It’s not a perfect science. The state relies on local health officials to do contact tracing, which has been spotty at times in Illinois. Even in well-traced cases, data can be delayed as officials attempt to determine whether people crossed paths in schools.

Some known cases also aren’t listed, such as CUSD 60′s New Athens High School. The small, rural school went to remote learning Aug. 30 after more than two dozen students tested positive for the virus. But the school wasn’t listed in the state’s update on Sept. 3, or the one released Friday. Nor is it named in a separate state listing of schools where people had potential contact with someone infected.

When asked why, an IDPH spokesperson said the agency was checking with local health officials, who report outbreaks to IDPH, but in general reports can be delayed as they’re processed and evaluated.

Within those limitations, state data show local health officials had confirmed 128 outbreaks in schools as of Friday. That’s up from 81 a week earlier and 26 the week before. (One school can have multiple outbreaks.)

A separate Chicago website lists schools with “actionable cases,” which it said are people who visited a Chicago Public Schools building while deemed contagious. Also listed is the number of close contacts, or people who were, for at least 15 minutes, within 6 feet of someone deemed contagious with COVID-19.

On Wednesday, during its weekly update, CPS reported 161 actionable cases tied to its schools, leading to nearly 3,000 close contacts, between Aug. 29 and Wednesday.

The Chicago Teachers Union has complained that the district appears to be undercounting cases, and the union started its own online “tracker” tallying far more cases at far more buildings.

And in a sign of how confusing the information can be, IDPH began reporting Friday on Chicago school outbreaks but listed only two school outbreaks citywide, then referred people to CPS’ website for more information. One of IDPH’s two listed Chicago outbreaks was at a CPS school the district hadn’t listed on its website as of Friday.

What does it mean?

In some ways, researchers say, it’s not surprising that known cases are skewing younger than they were before vaccines came along. Older age groups tend to be more vaccinated, and those under 12 can’t even get the vaccine yet.

Kids also are more susceptible in general to respiratory diseases, and may be more active now than other times during the pandemic, said Sarah Cobey, a University of Chicago associate professor of ecology and evolution who used to help the state model the spread of infections.

“Elementary school-age kids and young teenagers tend to drive flu infections in the community, for instance,” she said. “This is probably because they’re both more susceptible, and they tend to have more contacts.”

A tougher question to answer: What effect is in-person school having?

Chicago’s health commissioner, Dr. Allison Arwady, has argued schools aren’t a major cause of infection spread, pointing to the city’s experience last year, when some schools held class in person and others shifted to virtual learning.

“We didn’t find that being in school was itself a risk factor for COVID,” she said in a Thursday Facebook Live event. “In fact, both the students and the staff that were (at an) in-person school — with the masking, with the distancing, with the things in place — actually had lower rates than those who did not.”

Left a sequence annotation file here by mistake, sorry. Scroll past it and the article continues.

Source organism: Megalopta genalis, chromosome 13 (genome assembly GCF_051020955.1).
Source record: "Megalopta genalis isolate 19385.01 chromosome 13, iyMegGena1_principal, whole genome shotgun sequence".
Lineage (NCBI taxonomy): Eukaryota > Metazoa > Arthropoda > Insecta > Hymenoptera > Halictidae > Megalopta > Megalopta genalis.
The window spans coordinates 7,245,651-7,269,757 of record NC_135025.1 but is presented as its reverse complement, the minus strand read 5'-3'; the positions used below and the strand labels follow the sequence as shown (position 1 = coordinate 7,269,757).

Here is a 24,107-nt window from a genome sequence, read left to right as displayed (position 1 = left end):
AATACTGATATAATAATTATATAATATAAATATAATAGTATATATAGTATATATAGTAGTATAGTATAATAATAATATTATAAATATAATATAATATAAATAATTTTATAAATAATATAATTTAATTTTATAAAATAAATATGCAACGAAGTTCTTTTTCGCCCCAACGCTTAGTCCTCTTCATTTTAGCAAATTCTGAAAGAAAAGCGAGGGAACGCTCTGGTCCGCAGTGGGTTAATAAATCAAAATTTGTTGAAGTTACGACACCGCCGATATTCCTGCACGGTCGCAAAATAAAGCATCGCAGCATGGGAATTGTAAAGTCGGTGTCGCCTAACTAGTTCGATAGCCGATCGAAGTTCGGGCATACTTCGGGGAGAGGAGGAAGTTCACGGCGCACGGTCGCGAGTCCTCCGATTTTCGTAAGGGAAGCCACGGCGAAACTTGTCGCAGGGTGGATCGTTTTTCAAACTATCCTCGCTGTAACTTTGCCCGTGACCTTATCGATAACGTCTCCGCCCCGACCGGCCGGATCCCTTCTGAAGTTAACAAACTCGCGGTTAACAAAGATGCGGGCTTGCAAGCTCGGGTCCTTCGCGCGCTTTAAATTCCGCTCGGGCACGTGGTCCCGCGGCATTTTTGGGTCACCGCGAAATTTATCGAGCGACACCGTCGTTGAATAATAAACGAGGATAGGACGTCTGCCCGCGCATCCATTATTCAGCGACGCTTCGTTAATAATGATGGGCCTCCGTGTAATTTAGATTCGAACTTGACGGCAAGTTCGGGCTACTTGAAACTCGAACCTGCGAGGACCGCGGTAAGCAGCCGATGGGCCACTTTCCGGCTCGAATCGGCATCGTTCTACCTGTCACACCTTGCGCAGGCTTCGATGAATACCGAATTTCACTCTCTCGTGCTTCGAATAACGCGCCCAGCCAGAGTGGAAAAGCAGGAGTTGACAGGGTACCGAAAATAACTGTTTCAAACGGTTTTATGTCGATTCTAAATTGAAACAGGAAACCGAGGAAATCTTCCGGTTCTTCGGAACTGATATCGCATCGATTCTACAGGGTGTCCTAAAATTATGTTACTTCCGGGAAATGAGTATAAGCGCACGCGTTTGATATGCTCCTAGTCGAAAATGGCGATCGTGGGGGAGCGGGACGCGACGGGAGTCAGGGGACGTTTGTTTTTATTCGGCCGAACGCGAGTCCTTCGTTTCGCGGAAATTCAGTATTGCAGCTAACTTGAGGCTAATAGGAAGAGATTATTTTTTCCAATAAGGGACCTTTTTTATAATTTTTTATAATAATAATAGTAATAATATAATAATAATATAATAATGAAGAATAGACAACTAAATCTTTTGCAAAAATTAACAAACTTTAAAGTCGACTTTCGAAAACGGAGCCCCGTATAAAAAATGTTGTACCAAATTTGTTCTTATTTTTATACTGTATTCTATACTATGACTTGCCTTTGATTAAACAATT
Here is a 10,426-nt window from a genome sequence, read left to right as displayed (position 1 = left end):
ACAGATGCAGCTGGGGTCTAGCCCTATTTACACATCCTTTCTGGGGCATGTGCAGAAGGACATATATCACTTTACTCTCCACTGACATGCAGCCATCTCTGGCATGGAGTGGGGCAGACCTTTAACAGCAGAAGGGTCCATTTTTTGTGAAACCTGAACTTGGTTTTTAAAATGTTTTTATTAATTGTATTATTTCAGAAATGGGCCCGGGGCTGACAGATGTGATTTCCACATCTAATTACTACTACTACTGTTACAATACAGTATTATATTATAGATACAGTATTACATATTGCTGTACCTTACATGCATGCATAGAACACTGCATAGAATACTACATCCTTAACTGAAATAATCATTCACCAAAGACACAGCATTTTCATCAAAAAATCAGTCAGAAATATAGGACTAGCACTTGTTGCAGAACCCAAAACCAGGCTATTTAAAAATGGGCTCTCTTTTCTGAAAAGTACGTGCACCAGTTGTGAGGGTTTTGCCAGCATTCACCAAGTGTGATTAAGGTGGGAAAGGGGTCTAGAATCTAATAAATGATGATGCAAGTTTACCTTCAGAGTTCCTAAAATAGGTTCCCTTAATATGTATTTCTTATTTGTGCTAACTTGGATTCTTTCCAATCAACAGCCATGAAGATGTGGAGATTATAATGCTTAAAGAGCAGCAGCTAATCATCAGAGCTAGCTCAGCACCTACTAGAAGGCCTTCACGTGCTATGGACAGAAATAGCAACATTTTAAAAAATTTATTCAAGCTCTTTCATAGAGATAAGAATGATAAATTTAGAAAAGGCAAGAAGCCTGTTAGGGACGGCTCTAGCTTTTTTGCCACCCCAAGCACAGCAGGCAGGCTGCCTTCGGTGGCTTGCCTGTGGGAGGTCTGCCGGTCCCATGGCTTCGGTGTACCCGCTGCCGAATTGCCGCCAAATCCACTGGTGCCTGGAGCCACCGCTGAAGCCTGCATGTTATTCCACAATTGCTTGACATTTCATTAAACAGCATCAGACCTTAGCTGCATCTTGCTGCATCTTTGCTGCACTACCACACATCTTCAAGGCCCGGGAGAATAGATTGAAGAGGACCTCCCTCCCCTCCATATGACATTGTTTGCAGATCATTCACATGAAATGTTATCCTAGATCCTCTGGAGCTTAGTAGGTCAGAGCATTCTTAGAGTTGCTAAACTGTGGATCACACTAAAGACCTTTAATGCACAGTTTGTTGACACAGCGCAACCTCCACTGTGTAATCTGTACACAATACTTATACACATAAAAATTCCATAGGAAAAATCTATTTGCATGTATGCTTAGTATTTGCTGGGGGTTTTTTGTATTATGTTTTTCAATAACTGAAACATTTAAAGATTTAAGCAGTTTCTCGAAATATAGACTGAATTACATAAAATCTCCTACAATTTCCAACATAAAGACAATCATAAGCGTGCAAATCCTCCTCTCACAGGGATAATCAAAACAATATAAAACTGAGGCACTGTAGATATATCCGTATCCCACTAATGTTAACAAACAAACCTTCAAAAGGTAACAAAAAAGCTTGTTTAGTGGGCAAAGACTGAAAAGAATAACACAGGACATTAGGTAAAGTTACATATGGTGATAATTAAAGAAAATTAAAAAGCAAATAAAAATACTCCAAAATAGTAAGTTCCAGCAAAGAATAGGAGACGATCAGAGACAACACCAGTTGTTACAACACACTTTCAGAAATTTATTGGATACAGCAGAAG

Cobey, however, said she’s not so sure. There just isn’t enough data, even 18 months into the pandemic, to know precisely who’s getting sick and how, particularly with kids in school.

That means districts should be quick to shut down an activity or area traced to an outbreak, said Mercedes Carnethon, vice chair of preventive medicine at Northwestern University Feinberg School of Medicine.

“In some cases, that may be the entire school — particularly where transmission can definitively be traced to a policy or action that could be changed in the future,” Carnethon said. “In other cases, it may mean shutting down an extracurricular activity that is risky. We need to have a low threshold for pausing and reevaluating safety procedures so that we can provide as much education in person as safely as possible.”


Education
alert top story
Southern Illinois community college leaders unite in call for vaccinations
  • Updated

College leaders are renewing calls for vaccinations as their institutions work to meet state requirements that all students and employees be vaccinated against COVID-19 or undergo regular testing.

In a joint press release, the presidents of John A. Logan College, Kaskaskia College, Rend Lake College and Southeastern Illinois College presented a unified front when it comes to COVID-19 mitigation efforts.

“While each of our campuses will implement procedures that best fit our campus communities, it is essential to recognize that we are unified in our message and our adherence to state and federal guidance and orders regarding vaccination and testing. It is vital to note that we are unified in ensuring our students and staff can visit our campuses, knowing that their safety is our top priority,” the release said.

The release was signed by Kaskaskia’s George Evans, Kirk Overstreet of John A. Logan College, Jonah Rice of Southeastern Illinois College and Rend Lake College President Terry Wilkerson, said.